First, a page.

CINCINNATI — Jennie Wright is a self-described “super sci-fi nerd” with a lifelong interest in the idea of time travel.
She’s also an artist and producer who has always been fascinated with the Harlem Renaissance.
So when the opportunity arose to apply for a grant from People's Liberty, she combined those passions to come up with a winning proposal.
Wright calls it “Experience Sankofa,” and it opens at the People’s Liberty Globefront on Elm Street in Over-the-Rhine on Feb. 2.
Experience Sankofa is an interactive performance where members of the audience assume the role of time travelers and becomes part of the production.
“Sankofa is actually a Ghanian word, and it means go back and get it or return to get it,” said Wright, the chief imagination officer for the project. “So the whole concept is you need to go back and reclaim your past. Reclaim those old ideals and customs.”
During February performances, Experience Sankofa will focus on the Harlem Renaissance. In March, it will focus on the early years of hip-hop music.
People’s Liberty selected Wright as one of this year’s Globe Grant winners because of the powerful combination of her background and her idea, said Community Manager Hannah Gregory.
Wright received $15,000 and mentoring from People’s Liberty for the project. Experience Sankofa performances will occur at the People’s Liberty building just across from Findlay Market.
“Jennie had this dynamic background as a leader and a doer,” Gregory said. “And we thought her project, Sankofa, really kind of encapsulated almost what the market is going through right now where you’re looking back at your history. And you’re bringing it to the present and looking at how that can inform you.”
‘We would love people to dive in’
The project is the first Globe Grant winner on display this year.
Each time period will feature museum displays Monday through Thursday and live performances on Fridays and Saturdays. People who attend the performances are encouraged to dress in period costumes, but Wright said she would have items that people can borrow to blend in with the performers.
“We want them to really just to be engaged,” she said. “To listen to the music – and there’s some wonderful performances – to actually learn some of the dances, to create some works of art themselves.”
Wright’s daughter, Siri Imani, is the project’s talent coordinator. A member of the Cincinnati performance group Triiibe , Imani has connections with lots of local artists and has identified those whose styles best match up with the Harlem Renaissance and hip-hop eras.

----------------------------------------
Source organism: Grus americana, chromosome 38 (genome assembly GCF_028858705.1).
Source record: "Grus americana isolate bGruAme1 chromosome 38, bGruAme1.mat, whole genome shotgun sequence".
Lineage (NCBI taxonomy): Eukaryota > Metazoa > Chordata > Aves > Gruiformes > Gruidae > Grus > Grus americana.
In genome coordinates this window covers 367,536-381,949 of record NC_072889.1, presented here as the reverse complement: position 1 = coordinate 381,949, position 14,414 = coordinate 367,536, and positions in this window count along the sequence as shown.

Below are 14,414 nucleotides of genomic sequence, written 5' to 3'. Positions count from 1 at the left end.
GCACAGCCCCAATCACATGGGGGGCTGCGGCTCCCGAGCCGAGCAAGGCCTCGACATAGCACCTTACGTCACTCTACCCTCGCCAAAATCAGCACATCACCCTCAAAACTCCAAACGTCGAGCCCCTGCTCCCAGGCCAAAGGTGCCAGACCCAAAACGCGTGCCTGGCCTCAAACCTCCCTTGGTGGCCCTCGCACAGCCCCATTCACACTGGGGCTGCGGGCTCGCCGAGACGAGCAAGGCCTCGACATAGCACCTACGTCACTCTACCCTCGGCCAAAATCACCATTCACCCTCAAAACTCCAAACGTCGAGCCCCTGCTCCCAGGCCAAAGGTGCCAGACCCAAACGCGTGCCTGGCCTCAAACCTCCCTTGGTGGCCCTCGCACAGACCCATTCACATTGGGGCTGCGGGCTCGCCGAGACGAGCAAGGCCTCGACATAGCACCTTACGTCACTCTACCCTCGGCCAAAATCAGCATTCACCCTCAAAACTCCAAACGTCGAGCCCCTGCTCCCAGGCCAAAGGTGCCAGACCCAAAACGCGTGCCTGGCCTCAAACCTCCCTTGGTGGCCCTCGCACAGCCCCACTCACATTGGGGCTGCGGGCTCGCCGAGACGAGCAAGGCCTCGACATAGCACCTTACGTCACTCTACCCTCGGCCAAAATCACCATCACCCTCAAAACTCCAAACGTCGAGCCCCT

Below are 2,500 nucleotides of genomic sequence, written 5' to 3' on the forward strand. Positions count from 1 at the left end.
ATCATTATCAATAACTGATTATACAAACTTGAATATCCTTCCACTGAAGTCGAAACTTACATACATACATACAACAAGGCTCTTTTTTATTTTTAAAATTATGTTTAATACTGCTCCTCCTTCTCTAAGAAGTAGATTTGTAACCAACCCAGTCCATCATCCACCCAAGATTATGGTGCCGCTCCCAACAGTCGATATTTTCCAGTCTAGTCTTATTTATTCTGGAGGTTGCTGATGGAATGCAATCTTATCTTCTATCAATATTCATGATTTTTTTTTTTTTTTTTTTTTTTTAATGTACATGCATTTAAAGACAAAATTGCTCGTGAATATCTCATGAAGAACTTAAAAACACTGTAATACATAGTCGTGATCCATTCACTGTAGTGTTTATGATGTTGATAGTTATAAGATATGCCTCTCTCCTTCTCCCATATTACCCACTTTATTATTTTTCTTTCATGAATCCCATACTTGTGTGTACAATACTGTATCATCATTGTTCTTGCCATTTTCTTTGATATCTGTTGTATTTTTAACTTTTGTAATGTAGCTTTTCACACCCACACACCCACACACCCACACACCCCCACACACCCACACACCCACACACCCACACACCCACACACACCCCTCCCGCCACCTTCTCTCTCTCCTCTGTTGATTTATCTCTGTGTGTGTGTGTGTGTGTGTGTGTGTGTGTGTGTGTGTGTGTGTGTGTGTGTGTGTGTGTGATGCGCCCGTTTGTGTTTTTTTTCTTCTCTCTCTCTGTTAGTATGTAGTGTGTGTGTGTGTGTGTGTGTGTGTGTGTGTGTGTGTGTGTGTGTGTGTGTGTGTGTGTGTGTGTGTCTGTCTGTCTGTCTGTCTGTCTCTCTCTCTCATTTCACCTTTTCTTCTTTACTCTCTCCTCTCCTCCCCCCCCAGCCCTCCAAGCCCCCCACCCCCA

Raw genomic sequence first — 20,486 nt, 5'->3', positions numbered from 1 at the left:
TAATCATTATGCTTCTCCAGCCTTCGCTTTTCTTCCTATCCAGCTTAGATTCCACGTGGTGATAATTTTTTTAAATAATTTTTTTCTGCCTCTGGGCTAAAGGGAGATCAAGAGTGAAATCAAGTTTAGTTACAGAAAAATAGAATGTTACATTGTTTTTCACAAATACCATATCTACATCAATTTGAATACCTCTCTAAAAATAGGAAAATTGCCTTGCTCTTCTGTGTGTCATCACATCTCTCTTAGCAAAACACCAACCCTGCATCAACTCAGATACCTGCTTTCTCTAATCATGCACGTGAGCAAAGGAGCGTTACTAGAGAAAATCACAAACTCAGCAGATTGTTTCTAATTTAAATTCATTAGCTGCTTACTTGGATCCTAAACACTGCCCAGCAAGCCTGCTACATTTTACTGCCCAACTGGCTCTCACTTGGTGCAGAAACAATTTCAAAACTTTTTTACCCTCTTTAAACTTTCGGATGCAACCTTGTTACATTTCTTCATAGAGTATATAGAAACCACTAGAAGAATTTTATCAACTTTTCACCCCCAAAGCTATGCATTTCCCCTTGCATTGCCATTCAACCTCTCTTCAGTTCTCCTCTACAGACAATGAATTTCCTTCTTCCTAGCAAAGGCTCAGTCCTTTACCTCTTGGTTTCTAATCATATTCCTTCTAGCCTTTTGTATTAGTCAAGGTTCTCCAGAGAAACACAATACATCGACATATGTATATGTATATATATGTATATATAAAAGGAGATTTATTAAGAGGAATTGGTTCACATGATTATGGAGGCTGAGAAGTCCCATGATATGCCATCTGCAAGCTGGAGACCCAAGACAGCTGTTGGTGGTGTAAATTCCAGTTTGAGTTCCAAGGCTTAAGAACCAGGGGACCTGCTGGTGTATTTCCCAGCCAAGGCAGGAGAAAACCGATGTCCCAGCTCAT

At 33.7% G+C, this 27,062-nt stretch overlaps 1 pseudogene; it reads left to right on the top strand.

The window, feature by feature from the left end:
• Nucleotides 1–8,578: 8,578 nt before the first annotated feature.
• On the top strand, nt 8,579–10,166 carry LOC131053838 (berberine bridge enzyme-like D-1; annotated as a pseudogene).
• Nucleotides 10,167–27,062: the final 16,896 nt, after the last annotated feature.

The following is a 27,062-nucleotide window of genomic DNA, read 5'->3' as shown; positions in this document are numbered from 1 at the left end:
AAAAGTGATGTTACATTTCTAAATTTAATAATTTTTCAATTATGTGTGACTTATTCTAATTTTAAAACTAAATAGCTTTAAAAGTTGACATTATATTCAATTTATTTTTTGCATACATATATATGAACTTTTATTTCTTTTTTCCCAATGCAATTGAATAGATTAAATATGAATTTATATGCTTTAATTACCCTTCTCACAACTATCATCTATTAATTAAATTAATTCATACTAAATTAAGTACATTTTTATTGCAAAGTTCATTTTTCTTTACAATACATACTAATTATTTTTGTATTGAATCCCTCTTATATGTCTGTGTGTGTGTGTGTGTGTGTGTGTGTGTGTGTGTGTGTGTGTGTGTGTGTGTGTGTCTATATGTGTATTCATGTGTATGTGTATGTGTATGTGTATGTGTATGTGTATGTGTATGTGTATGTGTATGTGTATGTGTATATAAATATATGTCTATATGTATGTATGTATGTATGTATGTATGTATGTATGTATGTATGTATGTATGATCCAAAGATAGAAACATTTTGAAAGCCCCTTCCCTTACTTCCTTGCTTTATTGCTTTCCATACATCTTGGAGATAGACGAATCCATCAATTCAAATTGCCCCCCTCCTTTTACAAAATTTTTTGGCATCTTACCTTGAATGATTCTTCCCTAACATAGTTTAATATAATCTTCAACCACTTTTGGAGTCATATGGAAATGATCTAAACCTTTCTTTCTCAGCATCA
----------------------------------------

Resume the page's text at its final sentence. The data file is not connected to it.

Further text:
Imani, who is 23, said she has been a fan of her mom’s idea from the start.
“I thought it was genius,” she said. “I’m a history buff. A lot of young adults my age are not.”
The way Imani learned about history in school wasn’t fun, she said. But she expects the idea of having an “immersive experience where people can immerse in the time and have fun while they’re doing it” to be far more effective, she said.
“Once you come inside, you are in the ‘20s and ‘30s, and that’s where you’ve got to stay,” Imani said. “I would tell people to be prepared to use their imagination and to be open-minded.”
Imani said she’s hoping people will make Experience Sankofa a family experience.
“I think this is something that can connect all generations,” she said.
The goal is for the audience to “document and to observe and to collect these bits of arts and culture,” Wright said.
That can mean learning how to do the Lindy hop or talking with a flapper.
“You become very much involved,” Wright said. “It’s at your comfort level. But we would love people to dive in. You can take a dance lesson. You can paint a mural. You can create a poem.”
There will be special nights throughout the run of the event. Those include a rent party like people used to have in Harlem to help raise money to pay rent and a dance contest with help from the Cincinnati Lindy Society .
“Cincinnati’s always been great about having some really awesome Black History Month offerings, and I think this just falls in line perfectly with that,” Wright said. “It’s an opportunity to explore the culture, the art, everything about that time, and it fits in perfectly with Black History Month.”
Lucy May writes about the people, places and issues that define our region – to celebrate what makes the Tri-State great and shine a spotlight on issues we need to address. To reach Lucy, email firstname.lastname@example.org. Follow her on Twitter @LucyMayCincy.